Few developments in recent memory have had more of an impact on the conservative faith in the virtues of the market than the outsized role social media companies have come to play in our lives. At one point long ago, in a very different America, social media was a “problem” insofar as it was clearly seen as a sort of dopamine rat maze marketed to impressionable children and feckless young adults.
Academics like Jonathan Haidt talked about the negative effects, such as a rapid spike in suicide attempts among girls that seems to have coincided with the public launch of Facebook. Meanwhile, the hegemonic libertarian orthodoxy of the Right offered a shrug in response: “Hey, it’s a free market, so if you don’t like it, log off and don’t use it!”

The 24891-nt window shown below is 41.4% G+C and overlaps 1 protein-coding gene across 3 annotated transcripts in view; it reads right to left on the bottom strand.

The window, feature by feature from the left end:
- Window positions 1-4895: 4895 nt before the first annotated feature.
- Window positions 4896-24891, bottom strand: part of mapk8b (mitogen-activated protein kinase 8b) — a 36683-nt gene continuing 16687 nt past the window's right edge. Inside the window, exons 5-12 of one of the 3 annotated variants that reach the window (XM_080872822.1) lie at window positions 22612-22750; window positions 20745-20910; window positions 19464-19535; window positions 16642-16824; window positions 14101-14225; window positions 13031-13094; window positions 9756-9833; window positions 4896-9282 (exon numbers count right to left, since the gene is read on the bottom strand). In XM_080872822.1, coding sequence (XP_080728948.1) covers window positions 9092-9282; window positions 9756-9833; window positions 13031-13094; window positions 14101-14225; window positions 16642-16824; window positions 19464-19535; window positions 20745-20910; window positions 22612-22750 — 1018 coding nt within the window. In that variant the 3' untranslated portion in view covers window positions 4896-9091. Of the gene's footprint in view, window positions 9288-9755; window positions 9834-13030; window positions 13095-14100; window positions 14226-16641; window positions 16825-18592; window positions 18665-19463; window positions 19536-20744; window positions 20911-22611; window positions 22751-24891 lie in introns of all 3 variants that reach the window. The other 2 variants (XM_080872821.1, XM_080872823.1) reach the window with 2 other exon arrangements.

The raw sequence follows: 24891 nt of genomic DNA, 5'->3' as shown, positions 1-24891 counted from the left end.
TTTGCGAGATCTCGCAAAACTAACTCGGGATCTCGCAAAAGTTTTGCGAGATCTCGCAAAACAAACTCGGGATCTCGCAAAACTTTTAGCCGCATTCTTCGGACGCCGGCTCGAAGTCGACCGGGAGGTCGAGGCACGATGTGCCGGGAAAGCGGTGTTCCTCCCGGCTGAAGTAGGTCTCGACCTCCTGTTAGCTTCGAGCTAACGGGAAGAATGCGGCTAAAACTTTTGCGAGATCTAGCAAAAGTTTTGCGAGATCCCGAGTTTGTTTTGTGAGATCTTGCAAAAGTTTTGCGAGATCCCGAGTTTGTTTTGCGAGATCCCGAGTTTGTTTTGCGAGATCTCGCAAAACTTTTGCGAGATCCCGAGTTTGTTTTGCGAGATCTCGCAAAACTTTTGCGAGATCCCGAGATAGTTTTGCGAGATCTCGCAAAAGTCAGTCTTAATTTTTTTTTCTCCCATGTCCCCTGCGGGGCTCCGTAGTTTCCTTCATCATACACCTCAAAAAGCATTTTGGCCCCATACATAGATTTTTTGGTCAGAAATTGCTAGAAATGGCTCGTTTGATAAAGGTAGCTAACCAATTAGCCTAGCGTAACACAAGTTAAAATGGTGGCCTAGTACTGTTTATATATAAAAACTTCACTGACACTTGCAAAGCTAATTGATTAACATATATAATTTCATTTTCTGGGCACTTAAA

But those were the good old days of the 2000s and early 2010s, the heyday of a Bush and Obama-led neoliberal consensus. Back then, radical identitarian ideology, at least in the imaginations of many on the Right, was seen as a passing fad, a phase for “extremely online kids” and “liberal arts majors” who certainly would all grow out of it once they got “a real job.”
But as it happened, the companies and the workplaces bent to the whims of these extremely online liberal arts majors, while the ideologies of the Left held firm. And thus the role of social media companies went from merely exhausting the dopamine receptors and spiking anxieties among young folks to becoming fully-fledged political actors in their own right, using their power and their platforms in order to ”guide” political discussion.It’s Not Just the Censorship...........To Read More.....